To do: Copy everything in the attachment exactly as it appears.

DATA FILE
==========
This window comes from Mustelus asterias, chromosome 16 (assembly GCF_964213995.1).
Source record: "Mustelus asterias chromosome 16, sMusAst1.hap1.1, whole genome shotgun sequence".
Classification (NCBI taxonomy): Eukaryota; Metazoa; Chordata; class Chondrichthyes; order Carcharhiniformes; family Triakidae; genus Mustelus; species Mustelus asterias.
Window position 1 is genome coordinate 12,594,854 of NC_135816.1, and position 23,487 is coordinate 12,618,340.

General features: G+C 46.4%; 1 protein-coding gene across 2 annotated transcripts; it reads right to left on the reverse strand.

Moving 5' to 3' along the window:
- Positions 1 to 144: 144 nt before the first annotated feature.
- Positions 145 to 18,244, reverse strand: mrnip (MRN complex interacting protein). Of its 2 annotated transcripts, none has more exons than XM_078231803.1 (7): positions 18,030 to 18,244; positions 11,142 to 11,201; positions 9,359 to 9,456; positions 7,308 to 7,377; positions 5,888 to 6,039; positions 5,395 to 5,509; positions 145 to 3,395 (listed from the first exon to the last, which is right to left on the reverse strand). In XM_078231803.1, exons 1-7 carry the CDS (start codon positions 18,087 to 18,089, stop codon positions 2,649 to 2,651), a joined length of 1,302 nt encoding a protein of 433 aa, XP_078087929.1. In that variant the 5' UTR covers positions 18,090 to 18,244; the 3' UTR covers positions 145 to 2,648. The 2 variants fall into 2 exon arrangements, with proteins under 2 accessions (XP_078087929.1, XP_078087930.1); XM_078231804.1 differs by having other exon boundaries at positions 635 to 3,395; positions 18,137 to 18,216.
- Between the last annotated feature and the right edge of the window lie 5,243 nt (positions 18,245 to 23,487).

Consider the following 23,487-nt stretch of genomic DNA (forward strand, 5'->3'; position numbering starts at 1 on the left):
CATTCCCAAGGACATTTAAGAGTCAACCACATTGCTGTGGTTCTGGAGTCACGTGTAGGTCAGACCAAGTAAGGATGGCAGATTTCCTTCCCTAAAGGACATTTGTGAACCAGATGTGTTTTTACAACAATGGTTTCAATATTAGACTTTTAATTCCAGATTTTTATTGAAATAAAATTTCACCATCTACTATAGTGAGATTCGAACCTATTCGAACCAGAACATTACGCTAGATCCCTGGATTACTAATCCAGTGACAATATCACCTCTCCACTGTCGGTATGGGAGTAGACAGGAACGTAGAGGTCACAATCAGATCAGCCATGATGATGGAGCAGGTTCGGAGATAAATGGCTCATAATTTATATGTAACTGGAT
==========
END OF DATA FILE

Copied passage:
This window comes from Mustelus asterias, chromosome 16 (assembly GCF_964213995.1).
Source record: "Mustelus asterias chromosome 16, sMusAst1.hap1.1, whole genome shotgun sequence".
Classification (NCBI taxonomy): Eukaryota; Metazoa; Chordata; class Chondrichthyes; order Carcharhiniformes; family Triakidae; genus Mustelus; species Mustelus asterias.
Window position 1 is genome coordinate 12,594,854 of NC_135816.1, and position 23,487 is coordinate 12,618,340.

General features: G+C 46.4%; 1 protein-coding gene across 2 annotated transcripts; it reads right to left on the reverse strand.

Moving 5' to 3' along the window:
- Positions 1 to 144: 144 nt before the first annotated feature.
- Positions 145 to 18,244, reverse strand: mrnip (MRN complex interacting protein). Of its 2 annotated transcripts, none has more exons than XM_078231803.1 (7): positions 18,030 to 18,244; positions 11,142 to 11,201; positions 9,359 to 9,456; positions 7,308 to 7,377; positions 5,888 to 6,039; positions 5,395 to 5,509; positions 145 to 3,395 (listed from the first exon to the last, which is right to left on the reverse strand). In XM_078231803.1, exons 1-7 carry the CDS (start codon positions 18,087 to 18,089, stop codon positions 2,649 to 2,651), a joined length of 1,302 nt encoding a protein of 433 aa, XP_078087929.1. In that variant the 5' UTR covers positions 18,090 to 18,244; the 3' UTR covers positions 145 to 2,648. The 2 variants fall into 2 exon arrangements, with proteins under 2 accessions (XP_078087929.1, XP_078087930.1); XM_078231804.1 differs by having other exon boundaries at positions 635 to 3,395; positions 18,137 to 18,216.
- Between the last annotated feature and the right edge of the window lie 5,243 nt (positions 18,245 to 23,487).

Consider the following 23,487-nt stretch of genomic DNA (forward strand, 5'->3'; position numbering starts at 1 on the left):
CATTCCCAAGGACATTTAAGAGTCAACCACATTGCTGTGGTTCTGGAGTCACGTGTAGGTCAGACCAAGTAAGGATGGCAGATTTCCTTCCCTAAAGGACATTTGTGAACCAGATGTGTTTTTACAACAATGGTTTCAATATTAGACTTTTAATTCCAGATTTTTATTGAAATAAAATTTCACCATCTACTATAGTGAGATTCGAACCTATTCGAACCAGAACATTACGCTAGATCCCTGGATTACTAATCCAGTGACAATATCACCTCTCCACTGTCGGTATGGGAGTAGACAGGAACGTAGAGGTCACAATCAGATCAGCCATGATGATGGAGCAGGTTCGGAGATAAATGGCTCATAATTTATATGTAACTGGAT